We’ve written a few times over the years about Bernard von NotHaus and his brave alternative currency scheme called Liberty
Dollars (New Millenium Moolah, LV Tribune 2004 and Give Us Liberty And Give Us Silver! page-11 2006). Backed entirely by gold and silver, the Liberty Dollars had grown to over $20 million in circulation, the most successful alternate currency of its day.
But alas, the federal government apparently didn’t like the plan and indicted von Nothaus and confiscated everything in sight, in a pre-dawn raid of the company’s Idaho and Indiana facilities, including 9 tons of silver and gold that back the currency. The charge, you ask? “Counterfeiting!”
And just last week von Nothaus had his day in court, but despite a very strong trial defense, was found guilty by jurors of multiple counts of criminal fraud and counterfeiting. Jurors came to the unanimous verdict after only two hours of deliberation.
“Attempts to undermine the legitimate currency of this country are simply a unique form of domestic terrorism,” U.S. Attorney Anne M. Tompkins said in a March 18 FBI press release boasting of the verdict.
Doug Hornig at Casey Dispatch writes –
Von Nothaus sees himself as a true patriot, offering a product that can function as a citizen’s defense against the ravages of inflation brought on by the systematic debasement of the greenback.
Thus was born his “money,” consisting of silver “rounds” – which are perfectly legal, as opposed to “coins,” which would not be – and certificates redeemable in silver. (There is a smaller number of gold dollars and certs, too.) I have a Liberty Dollar in my hand right now. (Does this make me a potential co-conspirator?) It was minted in 2006, has a face value of $20, and contains an ounce of .999 fine silver. A real bargain at today’s prices.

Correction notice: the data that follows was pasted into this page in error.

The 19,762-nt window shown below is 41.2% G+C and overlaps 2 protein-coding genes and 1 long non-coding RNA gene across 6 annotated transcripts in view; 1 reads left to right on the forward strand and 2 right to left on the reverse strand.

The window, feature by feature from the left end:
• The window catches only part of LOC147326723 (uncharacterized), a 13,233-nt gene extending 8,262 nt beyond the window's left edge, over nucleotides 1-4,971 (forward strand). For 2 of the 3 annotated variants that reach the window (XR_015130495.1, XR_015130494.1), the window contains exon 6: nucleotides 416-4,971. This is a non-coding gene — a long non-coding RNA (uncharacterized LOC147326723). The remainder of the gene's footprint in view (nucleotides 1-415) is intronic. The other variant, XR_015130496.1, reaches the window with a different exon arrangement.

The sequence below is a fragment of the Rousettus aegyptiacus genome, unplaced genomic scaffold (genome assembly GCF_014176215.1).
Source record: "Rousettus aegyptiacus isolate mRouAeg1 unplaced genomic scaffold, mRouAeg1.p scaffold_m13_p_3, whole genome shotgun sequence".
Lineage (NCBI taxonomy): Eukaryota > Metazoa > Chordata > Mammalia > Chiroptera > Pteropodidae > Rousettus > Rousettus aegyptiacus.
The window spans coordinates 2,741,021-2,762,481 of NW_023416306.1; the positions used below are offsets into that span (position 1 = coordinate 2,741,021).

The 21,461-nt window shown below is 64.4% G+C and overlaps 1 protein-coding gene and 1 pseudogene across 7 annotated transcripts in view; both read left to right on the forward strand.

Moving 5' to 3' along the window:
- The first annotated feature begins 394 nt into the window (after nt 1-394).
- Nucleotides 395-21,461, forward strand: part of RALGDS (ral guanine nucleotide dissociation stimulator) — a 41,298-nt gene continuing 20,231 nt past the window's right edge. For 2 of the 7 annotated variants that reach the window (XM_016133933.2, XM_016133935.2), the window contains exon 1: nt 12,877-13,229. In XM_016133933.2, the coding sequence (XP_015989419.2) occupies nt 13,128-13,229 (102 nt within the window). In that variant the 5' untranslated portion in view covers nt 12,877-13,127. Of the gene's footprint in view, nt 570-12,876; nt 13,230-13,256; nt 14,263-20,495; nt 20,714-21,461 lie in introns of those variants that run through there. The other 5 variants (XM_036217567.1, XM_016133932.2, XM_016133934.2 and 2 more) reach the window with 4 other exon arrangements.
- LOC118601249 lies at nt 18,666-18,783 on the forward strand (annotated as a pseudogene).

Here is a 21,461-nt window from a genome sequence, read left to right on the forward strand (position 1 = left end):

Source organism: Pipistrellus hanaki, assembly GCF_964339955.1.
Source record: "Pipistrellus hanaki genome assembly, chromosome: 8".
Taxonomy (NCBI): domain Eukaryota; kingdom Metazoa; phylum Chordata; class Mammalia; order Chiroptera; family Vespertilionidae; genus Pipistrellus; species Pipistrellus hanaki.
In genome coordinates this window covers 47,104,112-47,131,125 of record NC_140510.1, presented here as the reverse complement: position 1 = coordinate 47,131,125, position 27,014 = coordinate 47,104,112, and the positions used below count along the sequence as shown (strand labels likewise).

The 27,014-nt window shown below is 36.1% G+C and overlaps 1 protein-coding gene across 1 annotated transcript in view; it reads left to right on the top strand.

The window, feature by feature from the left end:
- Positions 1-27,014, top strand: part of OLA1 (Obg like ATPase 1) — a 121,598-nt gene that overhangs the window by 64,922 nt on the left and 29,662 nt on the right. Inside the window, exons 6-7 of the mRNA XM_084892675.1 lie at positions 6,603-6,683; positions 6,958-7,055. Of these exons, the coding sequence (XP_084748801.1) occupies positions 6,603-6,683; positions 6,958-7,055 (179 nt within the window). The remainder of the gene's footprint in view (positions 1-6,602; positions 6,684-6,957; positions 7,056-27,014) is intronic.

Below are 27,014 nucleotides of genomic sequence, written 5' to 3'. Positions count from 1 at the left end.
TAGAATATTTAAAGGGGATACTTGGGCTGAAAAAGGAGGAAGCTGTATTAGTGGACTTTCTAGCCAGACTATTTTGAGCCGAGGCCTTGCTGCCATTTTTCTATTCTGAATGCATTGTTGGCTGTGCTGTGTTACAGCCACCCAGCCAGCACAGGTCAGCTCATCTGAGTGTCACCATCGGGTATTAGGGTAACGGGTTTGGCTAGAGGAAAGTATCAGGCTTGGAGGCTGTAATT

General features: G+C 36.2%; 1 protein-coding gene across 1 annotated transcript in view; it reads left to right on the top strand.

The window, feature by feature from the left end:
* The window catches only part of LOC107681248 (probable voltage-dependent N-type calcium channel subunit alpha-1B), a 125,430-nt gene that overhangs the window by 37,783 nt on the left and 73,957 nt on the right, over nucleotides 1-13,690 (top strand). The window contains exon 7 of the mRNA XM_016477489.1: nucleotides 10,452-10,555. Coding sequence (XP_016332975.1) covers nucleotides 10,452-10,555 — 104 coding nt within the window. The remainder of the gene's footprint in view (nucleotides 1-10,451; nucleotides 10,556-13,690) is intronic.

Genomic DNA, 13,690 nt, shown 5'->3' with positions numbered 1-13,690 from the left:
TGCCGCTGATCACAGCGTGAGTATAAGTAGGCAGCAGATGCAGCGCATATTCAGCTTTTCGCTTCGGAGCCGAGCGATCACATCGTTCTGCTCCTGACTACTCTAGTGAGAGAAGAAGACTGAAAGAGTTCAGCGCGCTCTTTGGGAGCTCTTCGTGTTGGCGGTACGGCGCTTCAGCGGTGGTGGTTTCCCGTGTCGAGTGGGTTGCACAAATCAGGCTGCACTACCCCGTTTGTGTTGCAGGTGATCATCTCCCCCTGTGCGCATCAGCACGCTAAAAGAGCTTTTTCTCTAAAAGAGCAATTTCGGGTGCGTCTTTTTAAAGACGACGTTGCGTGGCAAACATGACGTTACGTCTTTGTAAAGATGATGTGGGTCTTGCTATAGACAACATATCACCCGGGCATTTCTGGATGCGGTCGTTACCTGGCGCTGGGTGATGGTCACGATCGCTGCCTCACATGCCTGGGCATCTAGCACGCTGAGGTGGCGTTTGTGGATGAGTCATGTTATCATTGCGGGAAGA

The documentary “Good Food” spotlights organic farming in America’s Pacific Northwest, if you’ve been paying any attention to the mood of consumers across this nation who are weary of contaminated food and wary of what’s in the meat, produce, eggs, and other food items they purchase in supermarkets, you may have noticed a quiet but profound revolution. In their landmark film, Melissa Young and Mark Dworkin are not merely offering the viewer just a few more hundred facts about our food supply, but rather, sharing an intimate portrait of an emotional, perhaps even spiritual movement that is burgeoning in the United States in search of heartfelt connections around a fundamental human need: eating.
To examine the movie and the movement, consider that organic farming in the Pacific Northwest is increasing by 20-30% each year. Consider also that the number one cause of death among small farmers is suicide. Of course, the latter statistic is not unique to the United States. Physicist and activist, Vandana Shiva, has passionately pointed out the relationship between massive suicides among farmers in India and the amount of debt foisted on them by the influences of industrial agriculture in that nation. However, as David Suzuki in “Good Food” argues: The bill for large agriculture is coming due. I believe that it is coming due not only in terms of these suicides, but in a revolutionary demand for food that is grown locally and organically.